Thursday, July 29, 2010
Lord, what a time!
It was a time, Lord, it was a time!
It was the time when women were beginning to rouse ourselves from the cultural anesthetic of the status quo for women.
The Episcopal Church was beginning to propose changes to the canons of the church to allow for divorce. Those canons would change in 1976.
It was the time of the easy availability of the birth control pill.
Roe v. Wade had been passed in 1973, making abortion safe and legal for women.
The 1979 BCP, for the first time, would reflect this status of reproductive choice in the change to the words describing marriage to include: " . . . and when it is God's will, for the procreation of children. . . ."
In 1974, The Episcopal Church was also well launched into the revision of the 1928 Book of Common Prayer. All sorts of books of "experimental" liturgies made their way into the pews - which included the radical revision of the italicized male pronoun, signaling a permissive rubric to - wait for it - change the pronoun to female when appropriate and necessary.
In 1974, Patti Hurst was abducted. Her kidnappers demand $70 of food be given to every needy Californian.
That same year, and for the first time, girls were officially allowed to play Little League softball.
'Born Innocent', staring Linda Blair from 'The Exorcist', also released in 1974, was televised. The film depicted the physical, psychological and sexual abuse of a teenage girl, and included graphic content never before seen on American television at that time.
In 1974, Ellen Burstyn won the Academy Award for the film, "Alice Doesn't Live Here Anymore," a film depicting the travels of a widow and her preteen son across the country in search of a better life.
The famous skeleton "Lucy" was discovered in Ethiopia in 1974. It was estimated that Lucy lived between 3.9 to 3 million years ago.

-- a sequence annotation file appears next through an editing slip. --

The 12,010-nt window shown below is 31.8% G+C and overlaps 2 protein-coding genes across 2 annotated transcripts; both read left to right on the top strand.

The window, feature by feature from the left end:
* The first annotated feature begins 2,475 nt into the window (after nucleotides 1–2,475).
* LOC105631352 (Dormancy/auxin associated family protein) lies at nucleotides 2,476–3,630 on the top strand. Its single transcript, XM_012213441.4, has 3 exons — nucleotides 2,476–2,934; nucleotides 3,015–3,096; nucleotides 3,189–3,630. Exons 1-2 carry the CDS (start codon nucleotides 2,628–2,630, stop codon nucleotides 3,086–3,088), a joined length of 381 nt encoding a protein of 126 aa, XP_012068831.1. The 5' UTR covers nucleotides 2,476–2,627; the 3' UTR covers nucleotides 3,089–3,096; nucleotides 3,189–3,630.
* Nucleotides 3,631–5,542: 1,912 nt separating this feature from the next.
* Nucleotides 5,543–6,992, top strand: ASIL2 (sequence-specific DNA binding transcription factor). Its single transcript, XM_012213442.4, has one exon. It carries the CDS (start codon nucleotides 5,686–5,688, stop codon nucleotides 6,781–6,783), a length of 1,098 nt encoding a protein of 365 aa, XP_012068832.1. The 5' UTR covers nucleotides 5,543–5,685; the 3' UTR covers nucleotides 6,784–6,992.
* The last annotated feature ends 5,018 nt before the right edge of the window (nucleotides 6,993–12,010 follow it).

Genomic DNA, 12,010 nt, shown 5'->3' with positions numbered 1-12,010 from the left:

In 1974, President Nixon - the only man twice elected as Vice President and President - was about to become (in August) the first president to resign while in office.
When understood in this cultural context the Ordination of the Philadelphia Eleven seems almost tame. One is apt to shrug one's shoulders and ask, "Are you kidding me? The only question is, why didn't it happen sooner?"
I was a very young wife and mother, caring for my second child, just 14 months old, who had been born to "save my marriage." I was just beginning to awaken to the fullness of my identity, and beginning to understand the delicate interconnections of love, intimacy, trust and sexuality.
As a faithful, practicing Roman Catholic at the time, I had not yet begun to consider the possibility of my own vocation. My energies were otherwise consumed with the heretofore unthinkable possibility of divorce and the "love that dares not speak its name".
I suppose, in retrospect, I shouldn't be surprised that when the NY Times news of the ordinations in Philadelphia reached me, it made me angry. Very angry.
How could these women do that?
Living with that question helped me to face other questions I had been running from all my life.
Once I began to consider the possibilities, I began the life-long journey of living into the questions of my life. I'm still discovering the answers.
Where were you on July 29, 1974?
Today, I give thanks and praise for the courage and witness of those eleven women and all those men and women who put their faith into bold, prophetic action who embody the best of both Mary and Martha.